Court of Common Pleas, CP40/275, image 674f (available at http://aalt.law.uh.edu/AALT2/E3/CP40no275/aCP40no275fronts/IMG_0674.htm).

Note: Richard de Champernoun's lawsuit above was probably in right of his wife, Lucy le Bret's dower rights at North Tawton, Devon. North Tawton was a Vautort family manor.

2. In Michaelmas 1328 Richard de Champernoun sued Oliver de Champernoun and Egeline his wife in the Court of Common Pleas regarding an agreement regarding the [6th] part of manor of Buklond Dyneham and one carucate of land in Morteho [Mortehoe], Devon.

Reference:

Court of Common Pleas, CP40/275, image 462f (available at http://aalt.law.uh.edu/AALT2/E3/CP40no275/aCP40no275fronts/IMG_0462.htm).

Note: Egeline, wife of Oliver de Champernoun, was one of the daughters and co-heirs of Hugh de Vautort and his wife, Lucy le Bret.

3. In Michaelmas 1328 Richard de Champernoun gave 10s. to have license of concord with John de Trevaga and Cecily his wife in a plea of convent regarding the 6th part of the manor of Bokland Dyngham [Buckland Dinham] and one carucate of land in Morteho [Mortehoe], Devon.

Reference:

Court of Common Pleas, CP40/275, image 395f (available at http://aalt.law.uh.edu/AALT2/E3/CP40no275/aCP40no275fronts/IMG_0395.htm).

Note: Cecily, wife of John de Trevaga, was one of the daughters and co-heirs of Hugh de Vautort and his wife, Lucy le Bret.

4. In Easter and Michaelmas terms 1328 Richard de Trevenor sued Walter de Churlebrok of Lost Wythiel, Cornwall in the Court of Common Pleas regarding a toft in Lost Wythiel, Cornwall.

References:

Court of Common Pleas, CP40/273, image 49d (available at http://aalt.law.uh.edu/AALT2/E3/CP40no273/bCP40no273dorses/IMG_0049.htm).

Court of Common Pleas, CP40/275, image 65d (available at http://aalt.law.uh.edu/AALT2/E3/CP40no275/bCP40no275dorses/IMG_0065.htm).

Best always, Douglas Richardson, Salt Lake City, Utah
c***@gmail.com
2018-10-22 19:30:34 UTC
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Here are two more Champernoun-Vautort related lawsuit:

In 1327-28 Richard de Chabernon [sic] sued Oliver de Chambernon and Egline his wife and others in Devon regarding a writ for a plea of morte d'ancestor.

Reference:
Justices Itinerant: JUST1, no. 1397, Image 5243d, Year: 1327-28 (available at
http://aalt.law.uh.e1du/AALT4/JUST1/Just1no1397/bJUST1no1397dorses/IMG_5243.htm)


In 1329-30 Richard de Trevynor and others arraigned an assize of novel disseisin against Oliver de Campo Arnulphi [Champernoun] and Egeline his wife regarding a tenement in Bigbury and Sutton Vautourt, Devon.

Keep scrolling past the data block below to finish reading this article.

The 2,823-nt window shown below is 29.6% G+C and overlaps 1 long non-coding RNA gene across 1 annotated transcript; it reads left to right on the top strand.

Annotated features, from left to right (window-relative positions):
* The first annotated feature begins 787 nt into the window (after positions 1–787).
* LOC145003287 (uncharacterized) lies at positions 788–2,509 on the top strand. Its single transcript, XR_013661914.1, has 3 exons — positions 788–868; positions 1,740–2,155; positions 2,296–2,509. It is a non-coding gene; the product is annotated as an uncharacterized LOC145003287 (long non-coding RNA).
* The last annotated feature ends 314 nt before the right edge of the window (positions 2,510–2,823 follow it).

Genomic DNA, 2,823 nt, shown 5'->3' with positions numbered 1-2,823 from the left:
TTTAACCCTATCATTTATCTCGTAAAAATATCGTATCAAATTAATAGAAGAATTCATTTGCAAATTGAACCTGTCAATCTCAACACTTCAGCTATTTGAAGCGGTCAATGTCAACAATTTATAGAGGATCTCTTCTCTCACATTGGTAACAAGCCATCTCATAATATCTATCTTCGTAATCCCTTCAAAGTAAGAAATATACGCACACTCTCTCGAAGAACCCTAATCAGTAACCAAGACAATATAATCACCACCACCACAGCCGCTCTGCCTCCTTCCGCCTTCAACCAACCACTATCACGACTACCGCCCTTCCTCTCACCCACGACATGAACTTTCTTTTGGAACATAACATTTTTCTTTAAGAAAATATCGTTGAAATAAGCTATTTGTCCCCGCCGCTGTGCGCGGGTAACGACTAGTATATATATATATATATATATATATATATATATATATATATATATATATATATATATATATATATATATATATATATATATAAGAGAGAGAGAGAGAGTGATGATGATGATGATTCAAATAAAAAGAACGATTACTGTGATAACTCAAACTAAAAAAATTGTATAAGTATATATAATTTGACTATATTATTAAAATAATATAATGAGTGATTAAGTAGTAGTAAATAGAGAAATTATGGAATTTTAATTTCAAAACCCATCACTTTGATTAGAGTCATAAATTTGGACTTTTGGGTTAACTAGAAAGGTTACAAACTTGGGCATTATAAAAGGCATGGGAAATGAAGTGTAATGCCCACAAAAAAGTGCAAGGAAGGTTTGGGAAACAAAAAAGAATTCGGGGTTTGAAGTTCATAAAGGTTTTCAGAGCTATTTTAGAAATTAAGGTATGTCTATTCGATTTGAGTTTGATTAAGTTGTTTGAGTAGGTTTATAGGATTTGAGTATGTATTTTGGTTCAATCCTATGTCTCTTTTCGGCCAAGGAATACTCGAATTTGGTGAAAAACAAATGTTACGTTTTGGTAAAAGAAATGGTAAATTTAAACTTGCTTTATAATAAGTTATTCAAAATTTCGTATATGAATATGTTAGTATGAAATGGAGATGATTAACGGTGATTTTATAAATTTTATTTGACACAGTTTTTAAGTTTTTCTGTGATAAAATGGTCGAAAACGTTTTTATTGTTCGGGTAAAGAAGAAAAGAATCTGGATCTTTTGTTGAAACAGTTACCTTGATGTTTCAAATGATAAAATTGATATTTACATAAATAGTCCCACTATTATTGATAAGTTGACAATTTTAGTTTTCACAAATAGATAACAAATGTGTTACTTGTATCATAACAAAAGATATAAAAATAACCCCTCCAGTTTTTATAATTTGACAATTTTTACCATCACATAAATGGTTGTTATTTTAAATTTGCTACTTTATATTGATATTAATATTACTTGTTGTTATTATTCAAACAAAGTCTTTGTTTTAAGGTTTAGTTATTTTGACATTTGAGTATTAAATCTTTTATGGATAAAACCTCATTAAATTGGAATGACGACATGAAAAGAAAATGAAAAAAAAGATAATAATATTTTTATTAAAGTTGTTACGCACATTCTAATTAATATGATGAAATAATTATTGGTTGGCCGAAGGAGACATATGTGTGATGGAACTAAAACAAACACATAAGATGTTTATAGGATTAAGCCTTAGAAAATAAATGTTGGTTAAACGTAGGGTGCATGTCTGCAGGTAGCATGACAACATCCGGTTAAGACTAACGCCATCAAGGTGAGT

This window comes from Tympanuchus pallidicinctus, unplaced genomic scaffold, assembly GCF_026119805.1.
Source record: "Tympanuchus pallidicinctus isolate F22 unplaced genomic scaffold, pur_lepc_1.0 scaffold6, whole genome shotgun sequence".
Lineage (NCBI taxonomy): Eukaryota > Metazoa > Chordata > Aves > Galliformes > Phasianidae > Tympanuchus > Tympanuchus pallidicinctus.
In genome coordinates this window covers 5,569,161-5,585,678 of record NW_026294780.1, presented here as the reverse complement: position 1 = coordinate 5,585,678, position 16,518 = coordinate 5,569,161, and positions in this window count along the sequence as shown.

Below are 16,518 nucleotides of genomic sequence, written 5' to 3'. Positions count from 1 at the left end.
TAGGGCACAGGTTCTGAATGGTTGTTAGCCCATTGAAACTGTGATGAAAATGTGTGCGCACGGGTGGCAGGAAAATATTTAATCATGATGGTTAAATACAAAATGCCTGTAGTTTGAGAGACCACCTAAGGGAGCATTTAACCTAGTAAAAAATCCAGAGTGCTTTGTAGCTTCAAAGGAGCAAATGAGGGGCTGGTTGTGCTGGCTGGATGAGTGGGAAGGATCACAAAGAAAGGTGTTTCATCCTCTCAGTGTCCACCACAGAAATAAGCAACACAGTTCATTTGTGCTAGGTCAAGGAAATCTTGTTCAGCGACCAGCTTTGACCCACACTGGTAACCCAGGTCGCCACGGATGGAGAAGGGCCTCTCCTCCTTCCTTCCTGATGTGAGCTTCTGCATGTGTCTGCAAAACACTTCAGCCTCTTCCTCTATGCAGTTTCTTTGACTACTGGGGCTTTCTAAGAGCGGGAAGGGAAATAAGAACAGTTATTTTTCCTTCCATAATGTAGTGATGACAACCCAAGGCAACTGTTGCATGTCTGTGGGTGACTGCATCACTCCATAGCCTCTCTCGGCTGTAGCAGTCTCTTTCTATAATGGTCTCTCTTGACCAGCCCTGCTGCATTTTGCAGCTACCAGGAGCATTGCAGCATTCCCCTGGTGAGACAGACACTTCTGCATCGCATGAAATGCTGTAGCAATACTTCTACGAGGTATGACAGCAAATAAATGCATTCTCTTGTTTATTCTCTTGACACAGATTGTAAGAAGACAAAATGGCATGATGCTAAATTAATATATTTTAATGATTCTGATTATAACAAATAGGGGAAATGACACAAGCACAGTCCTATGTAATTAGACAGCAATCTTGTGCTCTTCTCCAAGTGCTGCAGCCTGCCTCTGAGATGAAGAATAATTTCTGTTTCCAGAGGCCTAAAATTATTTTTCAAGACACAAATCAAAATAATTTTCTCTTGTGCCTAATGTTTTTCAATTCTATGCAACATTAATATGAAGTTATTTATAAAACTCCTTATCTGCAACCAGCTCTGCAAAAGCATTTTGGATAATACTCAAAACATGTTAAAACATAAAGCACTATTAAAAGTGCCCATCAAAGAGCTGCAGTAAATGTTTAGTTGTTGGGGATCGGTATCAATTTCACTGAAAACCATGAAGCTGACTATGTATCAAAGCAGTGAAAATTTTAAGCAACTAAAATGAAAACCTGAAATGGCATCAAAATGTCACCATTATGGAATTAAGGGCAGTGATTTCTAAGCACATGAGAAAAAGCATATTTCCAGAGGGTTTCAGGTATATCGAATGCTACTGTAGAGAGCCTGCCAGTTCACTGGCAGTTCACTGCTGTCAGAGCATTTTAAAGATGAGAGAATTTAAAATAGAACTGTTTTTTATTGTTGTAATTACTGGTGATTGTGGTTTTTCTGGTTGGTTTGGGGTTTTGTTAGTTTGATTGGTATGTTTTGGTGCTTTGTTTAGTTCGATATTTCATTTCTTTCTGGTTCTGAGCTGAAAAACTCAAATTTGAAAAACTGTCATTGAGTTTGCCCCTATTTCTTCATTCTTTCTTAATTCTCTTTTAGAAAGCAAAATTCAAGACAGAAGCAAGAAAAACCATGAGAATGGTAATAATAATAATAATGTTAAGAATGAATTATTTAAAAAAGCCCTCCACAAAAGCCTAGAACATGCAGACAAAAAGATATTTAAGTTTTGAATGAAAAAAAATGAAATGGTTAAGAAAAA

Reference:
Justices Itinerant: JUST1, no. 1401, Image 6403f, Year: 1329-30 (available at
http://aalt.law.uh.edu/AALT4/JUST1/Just1no1401/aJUST1no1401fronts/IMG_6403.htm

+ + + + + + + +
Source: Audrey M. Erskine, The Devonshire Lay Subsidy of 1332 (Devon & Cornwall Rec. Soc. n.s. 14) (1969).

pg. 12 Brixton: Richard Chambernon 3s.

pg. 15 Compton & Egg Buckland: Richard de Chambernon 40d.

pg. 65 Highampton: Richard de Chambernoun 5s.

pg. 81 Bokland Dynham [North Buckland] Richard de Chambernoun 3s.

pg. 90 Talaton: Richard Chambernon 3s.

pg. 100 Modbury: Richard Chambernoun 4s.

+ + + + + + + + + + +
Source: Stapledon Reg. of Walter de Stapeldon, Bishop of Exeter (1892):

pg. 221
Lucy, relict of Hugh de Valletort, presented James de Mertone, priest, to the church of Highampton, Devon 25 Dec. 1312.

pg. 526
On 30 Nov. 1319 David de Servyngtone received first tonsure at Highampton, Devon in the chamber of the manor of Sir Richard de Champernoun.

Best always, Douglas Richardson, Salt Lake City, Utah
taf
2018-10-22 22:06:33 UTC
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Post by c***@gmail.com
Lucy, relict of Hugh de Valletort, presented James de Mertone, priest, to the church of Highampton, Devon 25 Dec. 1312.
Mentioned in this thread already, on 14 October.
Post by c***@gmail.com
On 30 Nov. 1319 David de Servyngtone received first tonsure at Highampton, Devon in the chamber of the manor of Sir Richard de Champernoun.
and on 15 October.

Some things I haven't seen here before:

1331: Richard de Trevenor purchased by fine (CornFF) from Roger, son of Richard de Londonia, lands and rights in Appeldoreford, Corn.